The old residences of the lords of the manor are denoted by Hapton Castle and Hapton Tower. (fn. 17) The chief incident of the Towneley tenure was the imparking of a large part of the township in 1514. (fn. 18) The services of the park-keeper were in dispute in 1546 and later. (fn. 19) A survey of the manor made about 1645 states that the number of acres within the manor was 1,857; the rents amounted to £218 10s. 1d., besides fines and foregifts; when a tenant died double rent was paid to the lord as relief; the lord had the right to keep a court baron twice a year, but no courts had been held for forty years. (fn. 20)
In 1632 Christopher Towneley of Hapton compounded for the two-thirds of his estates liable to sequestration for recusancy by an annual fine of £20, and Jane Towneley by one of £63 6s. 8d. (fn. 21) Jane was the widow of Richard Towneley of Towneley, and Christopher one of her sons. He is noteworthy as the transcriber of the numerous volumes of deeds to which later historians have been greatly indebted; he afterwards lived at Carr Hall and Moorhiles, and was buried at Burnley in 1674. (fn. 22)
The present lord of the manor is the seventh Earl of Abingdon, in right of his first wife Caroline Louisa, eldest daughter and co-heir of Charles Towneley. No courts are held.
BIRTWISLE (fn. 23) was assessed separately as half a plough-land, and held in socage of the lord of Clitheroe by a rent of 4s. Robert de Lacy, who died in 1193, granted it to Eudo de Lungvilers at that rent, the forest and wild beasts therein being reserved to the grantor. (fn. 24) In 1209 Reyner son of Ralph claimed the 4 oxgangs of land in Birtwisle against Eudo, who allowed him 3 oxgangs on the east side at a rent of 6s., reserving to himself the oxgang on the west; 20 acres formerly held by Thomas son of Gospatrick were allowed to Eudo, who gave Reyner an equal amount of land in his western oxgang. (fn. 25) Before the end of the 13th century the manor was acquired by John de Lacy of Cromwellbottom, (fn. 26) whose descendant Henry in 1356 sold it to Gilbert de la Legh. (fn. 27) Gilbert, as above related, inherited the principal manor of Hapton, and from that time Hapton and Birtwisle were held together. (fn. 28) Ultimately the latter was lost sight of. (fn. 29)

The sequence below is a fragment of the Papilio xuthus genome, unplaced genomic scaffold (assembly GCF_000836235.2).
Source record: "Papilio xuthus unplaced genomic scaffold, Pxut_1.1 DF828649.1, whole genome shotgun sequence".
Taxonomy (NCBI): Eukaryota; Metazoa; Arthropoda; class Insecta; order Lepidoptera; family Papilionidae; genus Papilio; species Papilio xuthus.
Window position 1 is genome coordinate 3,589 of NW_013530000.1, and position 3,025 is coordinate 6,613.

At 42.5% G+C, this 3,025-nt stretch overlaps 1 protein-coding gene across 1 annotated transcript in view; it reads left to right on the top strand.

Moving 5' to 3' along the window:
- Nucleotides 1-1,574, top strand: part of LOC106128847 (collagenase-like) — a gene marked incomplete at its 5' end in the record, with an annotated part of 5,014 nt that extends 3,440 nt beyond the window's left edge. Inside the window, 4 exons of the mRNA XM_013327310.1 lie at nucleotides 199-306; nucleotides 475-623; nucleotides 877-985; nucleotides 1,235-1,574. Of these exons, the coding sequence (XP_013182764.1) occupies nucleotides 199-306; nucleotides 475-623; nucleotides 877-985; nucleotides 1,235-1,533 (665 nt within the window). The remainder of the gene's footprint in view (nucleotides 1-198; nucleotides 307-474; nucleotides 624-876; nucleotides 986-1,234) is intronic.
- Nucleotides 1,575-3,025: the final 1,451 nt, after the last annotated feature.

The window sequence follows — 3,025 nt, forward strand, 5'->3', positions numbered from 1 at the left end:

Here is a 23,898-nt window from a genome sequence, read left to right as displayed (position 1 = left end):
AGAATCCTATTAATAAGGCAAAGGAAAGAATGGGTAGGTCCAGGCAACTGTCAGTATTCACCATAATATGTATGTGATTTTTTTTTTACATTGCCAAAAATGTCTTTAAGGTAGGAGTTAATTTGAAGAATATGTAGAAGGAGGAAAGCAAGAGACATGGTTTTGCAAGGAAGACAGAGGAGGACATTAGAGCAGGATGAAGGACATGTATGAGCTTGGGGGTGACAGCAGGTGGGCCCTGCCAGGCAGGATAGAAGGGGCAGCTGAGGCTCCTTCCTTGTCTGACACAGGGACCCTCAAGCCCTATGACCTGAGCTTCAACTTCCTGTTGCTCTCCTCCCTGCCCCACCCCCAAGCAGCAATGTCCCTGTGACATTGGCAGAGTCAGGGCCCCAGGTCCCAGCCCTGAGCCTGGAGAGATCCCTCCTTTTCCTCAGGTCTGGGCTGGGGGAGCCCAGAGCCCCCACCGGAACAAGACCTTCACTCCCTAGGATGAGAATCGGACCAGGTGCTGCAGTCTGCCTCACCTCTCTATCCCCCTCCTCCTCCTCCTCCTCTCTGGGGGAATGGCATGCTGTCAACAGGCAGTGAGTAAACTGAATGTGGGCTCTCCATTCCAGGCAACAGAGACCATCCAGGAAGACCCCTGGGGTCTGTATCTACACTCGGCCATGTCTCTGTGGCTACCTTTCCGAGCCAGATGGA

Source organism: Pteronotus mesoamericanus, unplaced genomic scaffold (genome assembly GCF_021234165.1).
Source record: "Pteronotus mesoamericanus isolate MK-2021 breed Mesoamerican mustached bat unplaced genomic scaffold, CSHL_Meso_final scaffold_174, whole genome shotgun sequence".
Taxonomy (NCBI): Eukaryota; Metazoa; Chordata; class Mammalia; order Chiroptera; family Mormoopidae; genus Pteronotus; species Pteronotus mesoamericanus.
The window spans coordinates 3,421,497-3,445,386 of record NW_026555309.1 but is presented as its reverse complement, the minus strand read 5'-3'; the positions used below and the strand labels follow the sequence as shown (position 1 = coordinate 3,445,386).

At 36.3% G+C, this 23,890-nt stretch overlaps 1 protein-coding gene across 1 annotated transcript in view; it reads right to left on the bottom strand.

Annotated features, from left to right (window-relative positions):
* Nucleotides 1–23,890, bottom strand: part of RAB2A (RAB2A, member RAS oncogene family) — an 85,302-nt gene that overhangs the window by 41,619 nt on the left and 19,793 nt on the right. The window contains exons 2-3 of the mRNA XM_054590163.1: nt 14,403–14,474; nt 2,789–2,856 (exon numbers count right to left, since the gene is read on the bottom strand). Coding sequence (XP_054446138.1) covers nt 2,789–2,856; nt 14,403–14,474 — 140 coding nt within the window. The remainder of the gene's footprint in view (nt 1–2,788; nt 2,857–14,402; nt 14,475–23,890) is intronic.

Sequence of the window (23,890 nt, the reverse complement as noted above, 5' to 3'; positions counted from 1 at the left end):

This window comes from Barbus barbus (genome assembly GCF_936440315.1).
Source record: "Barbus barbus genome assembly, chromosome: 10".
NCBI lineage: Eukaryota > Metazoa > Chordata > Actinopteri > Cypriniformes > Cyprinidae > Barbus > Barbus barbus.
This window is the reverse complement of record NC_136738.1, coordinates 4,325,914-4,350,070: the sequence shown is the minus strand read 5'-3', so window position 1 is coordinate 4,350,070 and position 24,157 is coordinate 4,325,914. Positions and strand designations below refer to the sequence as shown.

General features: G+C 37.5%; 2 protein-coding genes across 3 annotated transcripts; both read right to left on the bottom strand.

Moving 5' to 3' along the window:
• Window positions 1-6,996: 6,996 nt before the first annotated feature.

The family of Birtwisle probably descended from the Reyner of 1209. In 1253–4 John son of Reyner son of Ralph called upon John son of Eudo de Lungvilers to observe the conditions of the fine of 1209. (fn. 30) John de Birtwisle, possibly the same, claimed land in Birtwisle against Henry de Lacy Earl of Lincoln, whose defence was that Birtwisle was neither town nor borough, but only a hamlet in Hapton, which the plaintiff could not gainsay. (fn. 31) It is not possible to trace the various branches clearly. One part of the estate was sold to John de Towneley in 1394 by Nicholas de Kighley and Joan his wife, she being a daughter of Adam son of Gilbert de Birtwisle. (fn. 32) Adam de Birtwisle had in 1353 claimed an oxgang of land in Hapton against Henry son of John de Lacy. (fn. 33) In 1397–8 the feoffees regranted to John de Towneley various manors, &c., including that part of the manor of Birtwisle which had belonged to Adam de Birtwisle and that part which had belonged to Henry de Lacy. (fn. 34) Nicholas Towneley and Richard Birtwisle were landowners in Hapton in 1524. (fn. 35)
Reyner de Birtwisle gave to the church of Whalley 3 acres in Birtwisle on the east side of the culture called Old Tunstead and another half acre. (fn. 36)
Another family of Birtwisle is more closely connected with Huncoat. John Birtwisle of Huncoat died in 1617 holding a messuage in Hapton of Richard Towneley in socage by a rent of 3s. (fn. 37)
SHUTTLEWORTH, (fn. 38) another ancient portion of Hapton described as a manor, gave a surname to a family still seated in the neighbourhood. Henry de Shuttleworth died before 1325 holding lands in Shuttleworth of John son and heir of Edmund Talbot by a rent of 4s. and six barbed arrows. John his son and heir was twenty-two years of age. (fn. 39) Another Henry died a little later, in 1329, holding a messuage and land in Shuttleworth of John de Thornhill by a rent of 4s. yearly; his heir was a son Henry, thirty years old. (fn. 40) At that time therefore, unless there is some mistake in the record, Shuttleworth was divided into two almost equal estates. (fn. 41) These may have been reunited later, but in 1384–5 the 'manor' was held by Richard son of Henry de Shuttleworth. (fn. 42) The principal estate here passed to Legh (fn. 43) and Talbot, (fn. 44) and by co-heiresses to Ashton of Chadderton and Shakerley. (fn. 45) The estate was purchased by the Starkies in 1734 and is now the property of Mr. E. A. Le Gendre Starkie of Huntroyde. (fn. 46)